Israel said near to deal with Moderna to supply experimental coronavirus vaccine
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Israel said near to deal with Moderna to supply experimental coronavirus vaccine

Report comes as countries scramble to ensure they will be among first to receive vaccines, if and when they become available; US biotech company to begin Phase 3 trials next month

In this March 16, 2020, file photo, a pharmacist gives Jennifer Haller, left, the first shot in the first-stage safety study clinical trial of a potential vaccine for COVID-19, the disease caused by the new coronavirus, at the Kaiser Permanente Washington Health Research Institute in Seattle. The vaccine by Cambridge, Massachusetts-based Moderna Inc., generated antibodies similar to those seen in people who have recovered from COVID-19 in a study volunteers who were given either a low or medium dose. (AP Photo/Ted S. Warren, File)
In this March 16, 2020, file photo, a pharmacist gives Jennifer Haller, left, the first shot in the first-stage safety study clinical trial of a potential vaccine for COVID-19, the disease caused by the new coronavirus, at the Kaiser Permanente Washington Health Research Institute in Seattle. The vaccine by Cambridge, Massachusetts-based Moderna Inc., generated antibodies similar to those seen in people who have recovered from COVID-19 in a study volunteers who were given either a low or medium dose. (AP Photo/Ted S. Warren, File)

Israel is close to signing a deal with US biotech firm Modern to supply it with a vaccine against COVID-19 if the company’s drug development is successful,  Channel 13 TV reported Sunday.

The company announced last week that it will enter the third and final stage of its clinical trial in July with 30,000 participants.

The report comes as countries jostle to ensure that they will be among the first to receive vaccines when they are developed. It did not divulge any of the parameters of the deal, saying only that it would be signed soon.

Moderna’s vaccine effort is a global frontrunner, alongside a vaccine being developed by the University of Oxford with AstraZeneca, which has also launched a large scale trial on 10,000 volunteers and expects results by September.

AstraZeneca on Saturday announced plans to begin delivering 400 million doses of the vaccine to European countries by the end of this year under the agreement with the Inclusive Vaccine Alliance, formed this month by France, Germany, Italy and the Netherlands. All other EU member states will have the chance to take part under the same terms as the original alliance members.

Moderna’s third stage trials allow scientists to observe, using a large healthy population, whether the vaccine is more effective than a placebo at preventing COVID-19 and also whether it can prevent infection with the coronavirus that causes the disease.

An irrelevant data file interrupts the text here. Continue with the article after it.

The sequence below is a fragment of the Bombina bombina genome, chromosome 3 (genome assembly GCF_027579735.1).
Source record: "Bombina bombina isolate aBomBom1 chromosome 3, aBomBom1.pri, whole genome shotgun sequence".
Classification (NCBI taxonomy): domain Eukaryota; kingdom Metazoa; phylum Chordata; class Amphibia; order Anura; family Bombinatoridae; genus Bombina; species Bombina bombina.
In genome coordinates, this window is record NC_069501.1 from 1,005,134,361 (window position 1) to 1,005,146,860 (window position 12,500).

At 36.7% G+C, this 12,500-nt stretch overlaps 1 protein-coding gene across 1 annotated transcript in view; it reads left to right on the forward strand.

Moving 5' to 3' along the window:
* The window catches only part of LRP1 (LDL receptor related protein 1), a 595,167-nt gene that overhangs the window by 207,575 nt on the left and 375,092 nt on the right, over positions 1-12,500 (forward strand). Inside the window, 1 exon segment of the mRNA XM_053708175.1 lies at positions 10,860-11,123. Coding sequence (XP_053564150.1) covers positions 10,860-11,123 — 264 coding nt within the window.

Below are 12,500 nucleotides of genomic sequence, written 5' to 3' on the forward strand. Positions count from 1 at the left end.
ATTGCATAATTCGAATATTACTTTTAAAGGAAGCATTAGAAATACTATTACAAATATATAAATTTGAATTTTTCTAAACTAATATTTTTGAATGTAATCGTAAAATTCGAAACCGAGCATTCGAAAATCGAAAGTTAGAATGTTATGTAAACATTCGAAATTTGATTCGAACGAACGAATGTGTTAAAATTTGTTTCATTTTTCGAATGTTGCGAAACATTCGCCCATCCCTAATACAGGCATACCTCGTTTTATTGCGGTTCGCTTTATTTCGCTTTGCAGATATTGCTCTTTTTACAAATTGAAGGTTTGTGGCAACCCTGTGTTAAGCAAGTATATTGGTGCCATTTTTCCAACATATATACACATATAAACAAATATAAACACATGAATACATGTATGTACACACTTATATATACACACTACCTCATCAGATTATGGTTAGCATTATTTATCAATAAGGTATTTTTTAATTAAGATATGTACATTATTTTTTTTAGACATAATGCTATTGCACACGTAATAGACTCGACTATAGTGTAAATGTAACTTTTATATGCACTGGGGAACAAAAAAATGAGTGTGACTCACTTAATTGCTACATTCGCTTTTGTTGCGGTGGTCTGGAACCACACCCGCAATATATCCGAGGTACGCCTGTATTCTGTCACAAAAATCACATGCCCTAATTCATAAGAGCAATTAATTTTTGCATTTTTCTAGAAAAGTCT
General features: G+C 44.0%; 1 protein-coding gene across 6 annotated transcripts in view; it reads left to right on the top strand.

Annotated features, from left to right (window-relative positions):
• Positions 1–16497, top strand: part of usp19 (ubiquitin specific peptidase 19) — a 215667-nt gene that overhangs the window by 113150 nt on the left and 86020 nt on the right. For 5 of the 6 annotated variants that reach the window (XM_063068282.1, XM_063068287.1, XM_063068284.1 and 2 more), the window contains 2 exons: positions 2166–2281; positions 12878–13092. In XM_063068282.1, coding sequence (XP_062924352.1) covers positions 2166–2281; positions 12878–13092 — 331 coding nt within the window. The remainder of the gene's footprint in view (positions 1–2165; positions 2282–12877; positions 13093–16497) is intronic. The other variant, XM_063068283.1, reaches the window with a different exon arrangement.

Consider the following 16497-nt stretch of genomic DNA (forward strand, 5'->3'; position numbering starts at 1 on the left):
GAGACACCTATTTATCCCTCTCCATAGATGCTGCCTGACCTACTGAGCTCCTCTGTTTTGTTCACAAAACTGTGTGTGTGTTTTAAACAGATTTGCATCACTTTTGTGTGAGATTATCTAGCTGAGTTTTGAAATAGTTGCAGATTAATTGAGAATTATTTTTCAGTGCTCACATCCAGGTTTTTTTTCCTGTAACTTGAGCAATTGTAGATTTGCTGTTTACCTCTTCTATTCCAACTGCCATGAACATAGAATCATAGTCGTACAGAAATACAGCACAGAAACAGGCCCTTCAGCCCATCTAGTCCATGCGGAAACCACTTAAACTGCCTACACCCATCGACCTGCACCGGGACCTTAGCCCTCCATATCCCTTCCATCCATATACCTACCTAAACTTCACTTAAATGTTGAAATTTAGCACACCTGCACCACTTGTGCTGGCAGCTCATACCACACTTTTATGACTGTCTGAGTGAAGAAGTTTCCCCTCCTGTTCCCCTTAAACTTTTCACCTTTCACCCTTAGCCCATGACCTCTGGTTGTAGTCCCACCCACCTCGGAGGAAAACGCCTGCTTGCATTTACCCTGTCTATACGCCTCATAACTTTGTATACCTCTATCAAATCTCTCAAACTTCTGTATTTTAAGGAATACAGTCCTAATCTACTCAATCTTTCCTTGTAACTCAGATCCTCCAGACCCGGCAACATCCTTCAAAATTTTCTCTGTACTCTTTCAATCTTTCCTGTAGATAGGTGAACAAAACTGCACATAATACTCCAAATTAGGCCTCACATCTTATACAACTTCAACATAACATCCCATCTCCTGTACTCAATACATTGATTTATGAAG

A sign marks an entrance to a Moderna, Inc., building, Monday, May 18, 2020, in Cambridge, Mass. (AP Photo/Bill Sikes)

The framework for the study was approved by the Food and Drug Administration (FDA) and is being conducted in collaboration with the US National Institutes for Health (NIH).

Moderna has received $483 million in US government funding, and on May 18 announced its first results among eight participants from the first phase of testing, which were seen as encouraging.

If the dose amount chosen for the trials of 100 micrograms proves effective, Moderna expects to be able to make 500 million doses per year, or even up to a billion.

Moderna is one of five companies that the administration of US President Donald Trump is betting on to deliver, under its “Warp Speed” push for a vaccine.

The others are the Oxford vaccine, Johnson & Johnson, Merck and Pfizer.

The goal is to produce 300 million vaccine doses by January 2021.

Moderna’s vaccine relies on implanting the genetic code of a portion of the virus inside the human body in order to elicit an immune response.

So-called messenger RNA vaccines have not been proven so far against any virus, but Moderna are confident it works.

After Phase 2 trials the company’s Israeli chief medical officer said that its experimental anti-COVID-19 vaccine “actually works,” after tests on a small number of volunteers.

Moderna’s Chief Medical Officer Dr. Tal Zaks. (Courtesy)

“We got the first results today… and today we are showing that it actually works… we are able to stimulate the immune system,” Dr. Tal Zaks said.

The deals are the latest in a series of agreements to produce the vaccines — even though it is not certain they will work to prevent coronavirus infections. Because of the desperate need for a vaccine amid the pandemic that has killed more than 428,000 people worldwide drug companies are scaling up manufacturing with human trials still under way.

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